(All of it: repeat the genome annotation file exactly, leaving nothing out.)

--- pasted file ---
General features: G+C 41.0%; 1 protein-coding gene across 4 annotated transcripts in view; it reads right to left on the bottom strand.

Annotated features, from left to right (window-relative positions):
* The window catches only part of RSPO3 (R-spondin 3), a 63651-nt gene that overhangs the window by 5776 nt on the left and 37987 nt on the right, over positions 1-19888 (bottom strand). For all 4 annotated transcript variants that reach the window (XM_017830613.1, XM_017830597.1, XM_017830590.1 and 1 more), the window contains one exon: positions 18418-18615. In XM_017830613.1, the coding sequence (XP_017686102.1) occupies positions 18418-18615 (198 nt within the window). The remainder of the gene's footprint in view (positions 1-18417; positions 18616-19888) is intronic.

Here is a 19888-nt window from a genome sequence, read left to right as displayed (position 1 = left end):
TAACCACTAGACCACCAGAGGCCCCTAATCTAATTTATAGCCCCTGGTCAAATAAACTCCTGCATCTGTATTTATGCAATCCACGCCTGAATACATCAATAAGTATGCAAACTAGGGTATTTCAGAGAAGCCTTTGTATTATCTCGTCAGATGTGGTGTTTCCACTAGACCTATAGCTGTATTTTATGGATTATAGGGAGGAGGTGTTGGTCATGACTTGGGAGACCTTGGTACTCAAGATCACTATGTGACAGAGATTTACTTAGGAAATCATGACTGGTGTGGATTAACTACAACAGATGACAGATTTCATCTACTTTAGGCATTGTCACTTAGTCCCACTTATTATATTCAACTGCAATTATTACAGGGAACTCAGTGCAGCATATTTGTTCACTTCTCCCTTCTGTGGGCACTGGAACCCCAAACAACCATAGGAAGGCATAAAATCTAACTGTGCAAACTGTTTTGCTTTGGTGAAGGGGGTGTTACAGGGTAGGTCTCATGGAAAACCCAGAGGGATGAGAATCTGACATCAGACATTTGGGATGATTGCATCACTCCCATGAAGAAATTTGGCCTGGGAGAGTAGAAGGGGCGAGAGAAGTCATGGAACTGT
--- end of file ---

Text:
General features: G+C 41.0%; 1 protein-coding gene across 4 annotated transcripts in view; it reads right to left on the bottom strand.

Annotated features, from left to right (window-relative positions):
* The window catches only part of RSPO3 (R-spondin 3), a 63651-nt gene that overhangs the window by 5776 nt on the left and 37987 nt on the right, over positions 1-19888 (bottom strand). For all 4 annotated transcript variants that reach the window (XM_017830613.1, XM_017830597.1, XM_017830590.1 and 1 more), the window contains one exon: positions 18418-18615. In XM_017830613.1, the coding sequence (XP_017686102.1) occupies positions 18418-18615 (198 nt within the window). The remainder of the gene's footprint in view (positions 1-18417; positions 18616-19888) is intronic.

Here is a 19888-nt window from a genome sequence, read left to right as displayed (position 1 = left end):
TAACCACTAGACCACCAGAGGCCCCTAATCTAATTTATAGCCCCTGGTCAAATAAACTCCTGCATCTGTATTTATGCAATCCACGCCTGAATACATCAATAAGTATGCAAACTAGGGTATTTCAGAGAAGCCTTTGTATTATCTCGTCAGATGTGGTGTTTCCACTAGACCTATAGCTGTATTTTATGGATTATAGGGAGGAGGTGTTGGTCATGACTTGGGAGACCTTGGTACTCAAGATCACTATGTGACAGAGATTTACTTAGGAAATCATGACTGGTGTGGATTAACTACAACAGATGACAGATTTCATCTACTTTAGGCATTGTCACTTAGTCCCACTTATTATATTCAACTGCAATTATTACAGGGAACTCAGTGCAGCATATTTGTTCACTTCTCCCTTCTGTGGGCACTGGAACCCCAAACAACCATAGGAAGGCATAAAATCTAACTGTGCAAACTGTTTTGCTTTGGTGAAGGGGGTGTTACAGGGTAGGTCTCATGGAAAACCCAGAGGGATGAGAATCTGACATCAGACATTTGGGATGATTGCATCACTCCCATGAAGAAATTTGGCCTGGGAGAGTAGAAGGGGCGAGAGAAGTCATGGAACTGT